Tomorrow evening, Friday, April 19, at the International Center for Photography in New York, Erika Larsen will sign her book, Sámi: Walking with Reindeer, which captures the three year journey she took following the reindeer herders of Scandinavia.
Larsen’s in-depth project on Scandinavia’s Sami reindeer herders was published in the November issue of National Geographic magazine and we have published the book at emphas.is this spring.
Her intimate portrayal of the Sami families, their traditions and relationship with nature reveals a unique glimpse into a little known culture. Erika, who learned the Sami language, has long been interested in how people interact with their natural environment:
“I was looking for culture that really could interpret nature’s language,” she said, “and I definitely found that with the Sami.”
Join Erika Larsen for a signing of her book Sámi: Walking with Reindeer.
Amnesty International is an organization we have admired for a long time. Given their strong human rights campaigns and track record of pressing for changes on the ground it is a logical fit for emphas.is. We – as a journalistic organization that sheds light on human rights abuses such as the abuse of Saharawi women in North Africa, the treatment of the mentally ill in East Africa, or the rights of Native Americans in the US – embrace the crossroads of journalism and advocacy work and are finding new ways to collaborate with NGOs and media organizations to raise awareness and bring about change.
These kinds of collaborations on emphas.is take many forms with NGO and other non-profit organizations financially backing a project, providing logistical support to the photographer or by them spreading the word about a project and sharing their networks. Amnesty International in Portugal for instance recently endorsed Joao Pina‘s project “Shadow of the Condor” and started a joint poster campaign with Pina.
Amnesty International is now organizing its Media Awards 2013 in the UK and we would like to help them spread the word. They are inviting entries from exceptional human rights journalists, film makers and photographers whose work has been broadcast or published in the UK between March 2012 and February 2013.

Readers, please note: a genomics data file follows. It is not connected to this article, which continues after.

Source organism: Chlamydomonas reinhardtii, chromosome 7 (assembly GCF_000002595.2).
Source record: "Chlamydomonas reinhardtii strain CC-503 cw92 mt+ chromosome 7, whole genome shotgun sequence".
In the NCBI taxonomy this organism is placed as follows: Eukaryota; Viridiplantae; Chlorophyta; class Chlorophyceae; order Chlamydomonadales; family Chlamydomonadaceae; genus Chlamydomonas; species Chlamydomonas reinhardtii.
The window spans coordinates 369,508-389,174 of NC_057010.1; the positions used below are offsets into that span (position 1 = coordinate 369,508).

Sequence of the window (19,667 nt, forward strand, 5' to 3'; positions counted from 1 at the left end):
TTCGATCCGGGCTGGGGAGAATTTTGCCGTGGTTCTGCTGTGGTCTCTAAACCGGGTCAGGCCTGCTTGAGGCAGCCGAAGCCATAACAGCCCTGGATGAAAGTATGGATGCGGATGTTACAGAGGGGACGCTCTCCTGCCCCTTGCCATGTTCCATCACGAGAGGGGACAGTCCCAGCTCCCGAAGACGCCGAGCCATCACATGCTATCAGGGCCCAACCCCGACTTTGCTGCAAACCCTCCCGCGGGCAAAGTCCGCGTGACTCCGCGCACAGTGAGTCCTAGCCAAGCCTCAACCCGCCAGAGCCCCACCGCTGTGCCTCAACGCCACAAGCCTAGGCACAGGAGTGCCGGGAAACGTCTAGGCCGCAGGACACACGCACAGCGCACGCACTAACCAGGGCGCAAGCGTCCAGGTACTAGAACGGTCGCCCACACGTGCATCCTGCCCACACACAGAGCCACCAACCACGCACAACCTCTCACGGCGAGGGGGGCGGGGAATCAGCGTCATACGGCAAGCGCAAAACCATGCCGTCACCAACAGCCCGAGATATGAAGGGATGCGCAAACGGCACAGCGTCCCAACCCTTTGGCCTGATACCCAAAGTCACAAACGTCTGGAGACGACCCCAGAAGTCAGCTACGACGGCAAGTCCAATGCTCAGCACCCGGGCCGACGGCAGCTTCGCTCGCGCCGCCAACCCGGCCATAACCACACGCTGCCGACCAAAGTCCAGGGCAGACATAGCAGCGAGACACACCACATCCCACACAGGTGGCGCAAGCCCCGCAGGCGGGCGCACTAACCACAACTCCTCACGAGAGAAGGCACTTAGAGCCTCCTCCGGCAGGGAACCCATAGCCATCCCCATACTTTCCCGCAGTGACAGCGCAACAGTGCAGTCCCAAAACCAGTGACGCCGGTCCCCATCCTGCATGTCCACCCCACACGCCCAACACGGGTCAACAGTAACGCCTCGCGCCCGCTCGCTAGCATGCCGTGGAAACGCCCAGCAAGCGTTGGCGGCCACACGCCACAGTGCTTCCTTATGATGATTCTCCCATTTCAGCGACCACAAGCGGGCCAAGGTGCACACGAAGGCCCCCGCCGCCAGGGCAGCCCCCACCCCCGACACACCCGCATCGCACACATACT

Entries to the Photojournalism categories are free before FEBRUARY 1st.
IMAGE © Mary Turner, Amnesty Media Awards Winner, 2012
Ismene: Non è una questione di principi: semplicemente, non ho la forza di agire sfidando la città.
Uno stereo nel salotto al piano di sopra diffondeva canti coranici ipnotici e cullanti, che impregnavano la casa di una dissonante atmosfera di pace e di riposo. Come se, sotto il sedimento del dolore e del grido contro l’ingiustizia, non ribollisse in fondo alcun odio, alcun desiderio di vendetta. Soltanto un afflato morale intatto e lucido, superiore a qualsiasi autorità costituita dall’uomo.
Emphas.is will be present at this month’s photojournalism festival Visa pour l’image in Perpignan, France, from Monday, the 3rd until the 9th of September.
Several photographers who produced their stories through emphas.is will have exhibitions and screenings. Erika Larsen who is currently raising funds for her book “Sami – Walking with reindeers” will be exhibited, Robin Hammond‘s ongoing body of work “Condemned” will also be shown as an exhibition, Remi Ochlik‘s work “Revolutions”, and William Daniel‘s work on Syria will be screened at the evening projections.
In addition, on Friday the 7th of September at 5pm William Daniels, Peter Dench and Rian Dundon will be signing their books at Visa’s official bookshop Chapitre in the courtyard of La Poudriere. And on Saturday the 8th at 5pm Peter Dench and Rian Dundon will hold another signing session.
In the spirit of bringing photographer and their audience together, we are inviting backers of Remi Ochlik’s “Revolutions” and Rian Dundon’s “Changsha” to pick up their copy of the book during both days’ sessions.
Should you be present at this year’s festival and would like to show us your ongoing project or book project, please drop us an email at: [email protected] or [email protected] to arrange an appointment. Please, attach a PDF of your work.
We are proud to announce our second major win this week! Emphas.is has been selected as Finalist of the TWiST Ireland Meetup in Dublin.
‘This Week in Startups‘ (TWiST) with Jason Calacanis is an influential podcast that is downloaded over 200,000 times a week and reaches many of the most prominent investors and entrepreneurs in the world.